The material on this site is for financial institutions, professional investors and their professional advisers. It is for information only. Please read our Terms & Conditions, Privacy Policy and Cookies before using this site. Please see our Subscription Terms & Conditions.

All material subject to strictly enforced copyright laws. © 2020 Euromoney is part of the Euromoney Institutional Investor PLC
New Silk Road Finance Awards

CEE & Central West Asia: Best Bank for BRI-related Financing in the Region 2018


Issuance of renminbi-denominated bonds by central and eastern European borrowers remained muted last year, with just three panda deals making it to market. Of these, two were launched by Russian aluminium producer Rusal, which in March 2017 became the first international company to make a private placement on the Shanghai Stock Exchange.

The initial offering, which had a tenor of three years and a step-up coupon, raised Rmb1 billion ($145 million). This deal size was doubled from the original target of Rmb500 million in response to strong demand from Chinese investors.

The deal was sole led and underwritten by China International Capital Corporation (CICC), which arranged nearly 100 investor meetings for Rusal in Beijing, Shanghai and Shenzhen. It came on the back of Rusal’s registration of a prospectus for panda bond issuance totalling up to Rmb10 billion with a tenor of up to seven years in early 2017.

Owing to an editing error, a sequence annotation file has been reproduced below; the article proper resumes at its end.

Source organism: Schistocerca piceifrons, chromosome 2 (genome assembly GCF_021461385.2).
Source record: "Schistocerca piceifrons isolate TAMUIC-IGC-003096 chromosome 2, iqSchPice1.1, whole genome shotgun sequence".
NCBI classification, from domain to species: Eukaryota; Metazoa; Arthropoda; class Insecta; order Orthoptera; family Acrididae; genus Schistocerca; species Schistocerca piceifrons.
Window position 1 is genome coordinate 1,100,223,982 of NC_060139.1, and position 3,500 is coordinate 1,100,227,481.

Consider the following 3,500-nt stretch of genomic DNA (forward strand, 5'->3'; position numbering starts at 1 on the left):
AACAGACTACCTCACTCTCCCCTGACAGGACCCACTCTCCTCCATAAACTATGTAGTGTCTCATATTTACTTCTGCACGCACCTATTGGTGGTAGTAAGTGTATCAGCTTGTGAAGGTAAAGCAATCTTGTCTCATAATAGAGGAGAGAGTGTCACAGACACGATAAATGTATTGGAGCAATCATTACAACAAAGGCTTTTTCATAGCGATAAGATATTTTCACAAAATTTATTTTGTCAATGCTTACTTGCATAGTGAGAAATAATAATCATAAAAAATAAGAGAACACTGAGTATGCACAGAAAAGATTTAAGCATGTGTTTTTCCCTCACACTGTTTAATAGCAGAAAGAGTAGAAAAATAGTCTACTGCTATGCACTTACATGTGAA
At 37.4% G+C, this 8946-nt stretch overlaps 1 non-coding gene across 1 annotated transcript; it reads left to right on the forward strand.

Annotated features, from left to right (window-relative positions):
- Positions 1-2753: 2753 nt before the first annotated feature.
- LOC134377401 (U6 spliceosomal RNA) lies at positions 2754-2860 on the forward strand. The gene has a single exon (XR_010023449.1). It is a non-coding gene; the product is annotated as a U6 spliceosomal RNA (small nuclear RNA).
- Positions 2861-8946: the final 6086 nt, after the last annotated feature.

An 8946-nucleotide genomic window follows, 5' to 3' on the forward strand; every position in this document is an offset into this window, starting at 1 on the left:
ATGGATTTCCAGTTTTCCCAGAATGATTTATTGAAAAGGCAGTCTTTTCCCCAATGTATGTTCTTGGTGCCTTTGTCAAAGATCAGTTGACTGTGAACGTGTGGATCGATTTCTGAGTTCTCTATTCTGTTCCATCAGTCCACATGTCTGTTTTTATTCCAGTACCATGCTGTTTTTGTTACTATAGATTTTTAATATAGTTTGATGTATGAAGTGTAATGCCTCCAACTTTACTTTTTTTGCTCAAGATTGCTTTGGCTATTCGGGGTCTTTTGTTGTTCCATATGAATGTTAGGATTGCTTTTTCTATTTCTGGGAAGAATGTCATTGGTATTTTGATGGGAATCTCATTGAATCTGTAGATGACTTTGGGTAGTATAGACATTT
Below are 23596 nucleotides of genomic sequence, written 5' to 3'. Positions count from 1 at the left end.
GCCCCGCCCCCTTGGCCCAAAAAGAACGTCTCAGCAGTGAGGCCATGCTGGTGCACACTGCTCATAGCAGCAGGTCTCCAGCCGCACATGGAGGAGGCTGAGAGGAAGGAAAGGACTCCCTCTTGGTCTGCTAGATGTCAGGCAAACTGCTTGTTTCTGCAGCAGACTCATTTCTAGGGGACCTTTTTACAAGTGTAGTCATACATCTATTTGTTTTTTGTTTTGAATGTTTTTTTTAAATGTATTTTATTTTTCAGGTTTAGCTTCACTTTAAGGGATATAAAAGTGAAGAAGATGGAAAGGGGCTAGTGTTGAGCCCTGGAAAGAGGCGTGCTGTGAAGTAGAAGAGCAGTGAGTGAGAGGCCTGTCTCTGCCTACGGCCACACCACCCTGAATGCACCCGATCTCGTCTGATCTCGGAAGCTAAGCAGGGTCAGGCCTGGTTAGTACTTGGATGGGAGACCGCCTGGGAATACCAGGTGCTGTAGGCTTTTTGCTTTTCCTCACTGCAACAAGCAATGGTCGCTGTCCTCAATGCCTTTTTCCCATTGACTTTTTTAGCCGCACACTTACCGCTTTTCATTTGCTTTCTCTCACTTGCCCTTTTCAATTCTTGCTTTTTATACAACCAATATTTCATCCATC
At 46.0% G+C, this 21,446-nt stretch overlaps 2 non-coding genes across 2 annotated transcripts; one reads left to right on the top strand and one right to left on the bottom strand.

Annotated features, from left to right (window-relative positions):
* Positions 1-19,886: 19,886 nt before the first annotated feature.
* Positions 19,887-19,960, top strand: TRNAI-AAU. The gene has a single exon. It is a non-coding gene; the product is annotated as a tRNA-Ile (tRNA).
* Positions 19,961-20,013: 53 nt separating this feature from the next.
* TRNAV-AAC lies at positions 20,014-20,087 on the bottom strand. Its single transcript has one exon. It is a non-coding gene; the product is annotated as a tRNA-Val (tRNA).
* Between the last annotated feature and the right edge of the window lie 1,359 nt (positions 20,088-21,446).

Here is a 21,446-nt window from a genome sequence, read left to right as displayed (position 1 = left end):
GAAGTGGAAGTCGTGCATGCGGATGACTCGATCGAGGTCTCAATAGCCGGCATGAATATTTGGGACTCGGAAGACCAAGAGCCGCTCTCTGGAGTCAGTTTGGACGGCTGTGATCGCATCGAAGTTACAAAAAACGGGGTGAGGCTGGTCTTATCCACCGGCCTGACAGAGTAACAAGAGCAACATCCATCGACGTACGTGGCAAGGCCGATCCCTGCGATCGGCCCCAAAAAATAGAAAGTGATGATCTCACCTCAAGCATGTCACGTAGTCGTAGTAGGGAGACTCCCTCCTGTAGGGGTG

CICC also helped secure a AA+ rating for the commodities producer from China Chengxin Securities Rating Company, one of the country’s largest credit rating agencies, as well as Rmb2.4 billion worth of guarantees from China United SME Guarantee Corporation that allowed for an issue rating of triple A.

Rusal followed up with a second panda bond issue in September 2017, which used the same format as the first and raised a further Rmb500 million. Proceeds from both deals were used to refinance debt and for working capital needs, including procurement from Chinese suppliers.

The bonds were not only the first in panda format from a CEE corporate borrower but the first to be sold in renminbi by a non-sovereign issuer from the region since 2014.

CICC played a crucial role in facilitating the deals, including ensuring the support of the China Securities Regulatory Commission, the Chinese central bank and the State Administration of Foreign Exchange.

We use cookies to provide a personalized site experience.
By continuing to use & browse the site you agree to our Privacy Policy.
I agree